Computing the Fourier transform is a basic building block used in numerous applications. For data intensive applications, even the O(N logN) running time of the Fast Fourier Transform (FFT) algorithm may be too slow, and sublinear running time is necessary. Clearly, outputting the entire Fourier transform in sublinear time is infeasible, nevertheless, in many applications it suffices to find only the τsignificant Fourier transform coefficients, that is, the Fourier coefficients whose magnitude is at least τfraction (say, 1%) of the energy (i.e., the sum of squared Fourier coefficients). We call algorithms achieving the latter SFT algorithms. In this work we present a deterministic algorithm that finds the τsignificant Fourier coefficients of functions f over any finite abelian group G in time polynomial in logG, 1/τ and L1 ( ̂f) (for L1 ( ̂f) denoting the sum of absolute values of the Fourier coefficients of f). Our algorithm is robust to random noise. Our algorithm is the first deterministic and efficient (i.e., polynomial in logG) SFT algorithm to handle functions over any finite abelian groups, as well as the first such algorithm to handle functions over ZN that are neither compressible nor Fouriersparse. Our analysis is the first to show robustness to noise in the context of deterministic SFT algorithms. Using our SFT algorithm we obtain (1) deterministic (universal and explicit) algorithms for sparse Fourier approximation, compressed sensing and sketching; (2) an algorithm solving the Hidden Number Problem with advice, with cryptographic bit security implications; and (3) an efficient decoding algorithm in the random noise model for polynomial rate variants of Homomorphism codes and any other concentrated & recoverable codes.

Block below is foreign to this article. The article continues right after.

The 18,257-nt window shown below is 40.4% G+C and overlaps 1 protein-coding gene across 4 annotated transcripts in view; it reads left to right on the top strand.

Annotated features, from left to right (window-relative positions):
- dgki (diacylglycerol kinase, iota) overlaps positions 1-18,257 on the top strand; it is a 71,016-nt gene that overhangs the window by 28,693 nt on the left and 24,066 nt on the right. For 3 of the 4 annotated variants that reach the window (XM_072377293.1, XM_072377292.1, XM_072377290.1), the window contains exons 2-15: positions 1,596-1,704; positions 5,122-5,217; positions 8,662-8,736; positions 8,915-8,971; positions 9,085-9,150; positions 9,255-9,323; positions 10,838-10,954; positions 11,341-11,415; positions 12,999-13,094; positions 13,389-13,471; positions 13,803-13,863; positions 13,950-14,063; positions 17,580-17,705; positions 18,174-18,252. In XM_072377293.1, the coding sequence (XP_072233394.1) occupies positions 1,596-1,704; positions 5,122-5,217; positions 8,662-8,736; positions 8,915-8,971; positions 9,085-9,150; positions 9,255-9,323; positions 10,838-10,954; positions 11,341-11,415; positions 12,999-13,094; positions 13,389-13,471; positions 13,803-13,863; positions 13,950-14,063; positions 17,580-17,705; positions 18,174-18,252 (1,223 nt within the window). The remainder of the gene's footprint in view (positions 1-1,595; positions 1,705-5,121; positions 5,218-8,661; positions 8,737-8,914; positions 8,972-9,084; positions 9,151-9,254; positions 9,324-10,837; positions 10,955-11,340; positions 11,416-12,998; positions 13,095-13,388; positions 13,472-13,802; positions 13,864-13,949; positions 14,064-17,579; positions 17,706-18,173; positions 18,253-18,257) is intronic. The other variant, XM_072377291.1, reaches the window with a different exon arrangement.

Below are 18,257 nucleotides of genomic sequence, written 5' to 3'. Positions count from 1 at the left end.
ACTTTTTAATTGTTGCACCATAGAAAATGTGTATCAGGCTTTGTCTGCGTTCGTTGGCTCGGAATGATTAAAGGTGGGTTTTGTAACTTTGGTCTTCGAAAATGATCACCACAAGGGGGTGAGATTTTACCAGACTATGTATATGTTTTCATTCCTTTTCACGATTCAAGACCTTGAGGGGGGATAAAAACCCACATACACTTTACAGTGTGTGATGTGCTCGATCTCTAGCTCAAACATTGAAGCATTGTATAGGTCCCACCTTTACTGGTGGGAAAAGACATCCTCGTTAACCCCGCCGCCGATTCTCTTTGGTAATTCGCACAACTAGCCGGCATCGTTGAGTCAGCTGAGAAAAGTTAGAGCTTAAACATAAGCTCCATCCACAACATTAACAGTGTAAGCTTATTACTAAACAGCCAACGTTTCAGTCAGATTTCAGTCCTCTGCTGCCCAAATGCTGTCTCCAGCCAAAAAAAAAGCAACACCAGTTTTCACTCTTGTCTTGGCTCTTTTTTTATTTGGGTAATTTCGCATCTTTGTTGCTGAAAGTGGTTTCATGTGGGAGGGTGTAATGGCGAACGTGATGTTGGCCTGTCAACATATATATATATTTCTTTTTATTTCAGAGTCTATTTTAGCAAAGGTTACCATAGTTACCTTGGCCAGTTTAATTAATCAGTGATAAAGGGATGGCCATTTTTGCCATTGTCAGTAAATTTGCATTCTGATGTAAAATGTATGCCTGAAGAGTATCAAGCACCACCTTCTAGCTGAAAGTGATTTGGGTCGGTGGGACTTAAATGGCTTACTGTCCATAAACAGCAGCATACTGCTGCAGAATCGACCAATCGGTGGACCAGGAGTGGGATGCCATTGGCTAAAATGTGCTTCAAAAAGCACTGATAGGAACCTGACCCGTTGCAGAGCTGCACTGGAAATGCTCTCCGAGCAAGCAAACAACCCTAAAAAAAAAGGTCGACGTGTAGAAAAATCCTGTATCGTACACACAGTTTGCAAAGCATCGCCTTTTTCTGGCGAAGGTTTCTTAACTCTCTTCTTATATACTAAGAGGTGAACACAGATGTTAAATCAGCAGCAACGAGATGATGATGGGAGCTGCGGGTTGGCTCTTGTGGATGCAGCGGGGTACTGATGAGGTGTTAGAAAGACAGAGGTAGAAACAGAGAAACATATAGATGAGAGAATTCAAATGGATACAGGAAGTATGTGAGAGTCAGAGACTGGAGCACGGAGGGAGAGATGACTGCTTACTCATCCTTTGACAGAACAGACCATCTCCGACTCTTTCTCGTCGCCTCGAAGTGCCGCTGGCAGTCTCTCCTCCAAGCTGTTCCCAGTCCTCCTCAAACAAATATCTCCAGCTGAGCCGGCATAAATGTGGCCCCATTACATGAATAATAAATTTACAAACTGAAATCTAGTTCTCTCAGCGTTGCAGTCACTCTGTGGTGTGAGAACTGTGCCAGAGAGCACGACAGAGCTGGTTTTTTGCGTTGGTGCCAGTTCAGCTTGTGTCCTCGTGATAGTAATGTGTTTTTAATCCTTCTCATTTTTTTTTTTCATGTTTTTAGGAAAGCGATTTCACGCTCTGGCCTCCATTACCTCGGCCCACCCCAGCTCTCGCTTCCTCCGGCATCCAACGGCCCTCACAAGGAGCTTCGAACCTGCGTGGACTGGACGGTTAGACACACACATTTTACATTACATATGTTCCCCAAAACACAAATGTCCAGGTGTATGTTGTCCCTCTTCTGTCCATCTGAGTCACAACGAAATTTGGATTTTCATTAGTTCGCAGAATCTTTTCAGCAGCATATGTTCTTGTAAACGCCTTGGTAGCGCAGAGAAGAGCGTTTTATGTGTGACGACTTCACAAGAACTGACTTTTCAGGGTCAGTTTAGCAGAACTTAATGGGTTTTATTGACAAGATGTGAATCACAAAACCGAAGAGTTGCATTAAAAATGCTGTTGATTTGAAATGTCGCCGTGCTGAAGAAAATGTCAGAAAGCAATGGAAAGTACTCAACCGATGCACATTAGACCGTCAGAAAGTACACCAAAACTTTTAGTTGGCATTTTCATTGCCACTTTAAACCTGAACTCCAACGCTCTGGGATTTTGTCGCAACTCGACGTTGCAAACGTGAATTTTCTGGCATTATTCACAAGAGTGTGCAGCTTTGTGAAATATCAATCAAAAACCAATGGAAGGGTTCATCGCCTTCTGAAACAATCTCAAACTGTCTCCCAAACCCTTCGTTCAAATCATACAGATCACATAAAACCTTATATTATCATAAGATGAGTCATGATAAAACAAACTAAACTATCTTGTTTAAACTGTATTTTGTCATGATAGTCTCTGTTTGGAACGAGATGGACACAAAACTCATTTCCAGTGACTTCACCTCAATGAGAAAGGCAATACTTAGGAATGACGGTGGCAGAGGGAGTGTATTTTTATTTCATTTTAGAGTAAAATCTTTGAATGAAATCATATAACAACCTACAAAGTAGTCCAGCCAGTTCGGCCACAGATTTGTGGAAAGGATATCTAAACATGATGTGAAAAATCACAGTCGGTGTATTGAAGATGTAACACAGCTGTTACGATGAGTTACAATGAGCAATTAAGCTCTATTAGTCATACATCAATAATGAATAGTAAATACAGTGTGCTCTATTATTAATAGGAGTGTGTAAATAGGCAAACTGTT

Constructions of lowdegree and errorcorrecting ɛbiased generators
 Proceedings of the 21st Annual IEEE Conference on Computational Complexity (CCC
, 2006
"... In this work we give two new constructions of ɛbiased generators. Our first construction significantly extends a result of Mossel et al. (Random Structures and Algorithms 2006, pages 5681), and our second construction answers an open question of Dodis and Smith (STOC 2005, pages 654663). In parti ..."
Abstract

Cited by 1 (0 self)
 Add to MetaCart
In this work we give two new constructions of ɛbiased generators. Our first construction significantly extends a result of Mossel et al. (Random Structures and Algorithms 2006, pages 5681), and our second construction answers an open question of Dodis and Smith (STOC 2005, pages 654663). In particular we obtain the following results: 1. For every k = o(log n) we construct an ɛbiased generator G: {0, 1} m → {0, 1} n that is implementable by degree k polynomials (namely, every output bit of the generator is a degree k polynomial in the input bits). For any constant k we get that n = Ω(m / log(1/ɛ)) k, which is nearly optimal. Our result also separates degree k generators from generators in NC0 k, showing that the stretch of the former can be much larger than the stretch of the latter. The problem of constructing degree k generators was introduced by Mossel et al. who gave a construction only for the case of k = 2. 2. We construct a family of asymptotically good binary codes such that the codes in our family are also ɛbiased sets for an exponentially small ɛ. Our encoding algorithm runs in polynomial time in the block length of the code. Moreover, these codes have a polynomial time decoding algorithm. This answers an open question of Dodis and Smith. The paper also contains an appendix by Venkatesan Guruswami that provides an explicit construction of a family of error correcting codes of rate 1/2 that has efficient encoding and decoding algorithms and whose dual codes are also good codes. 1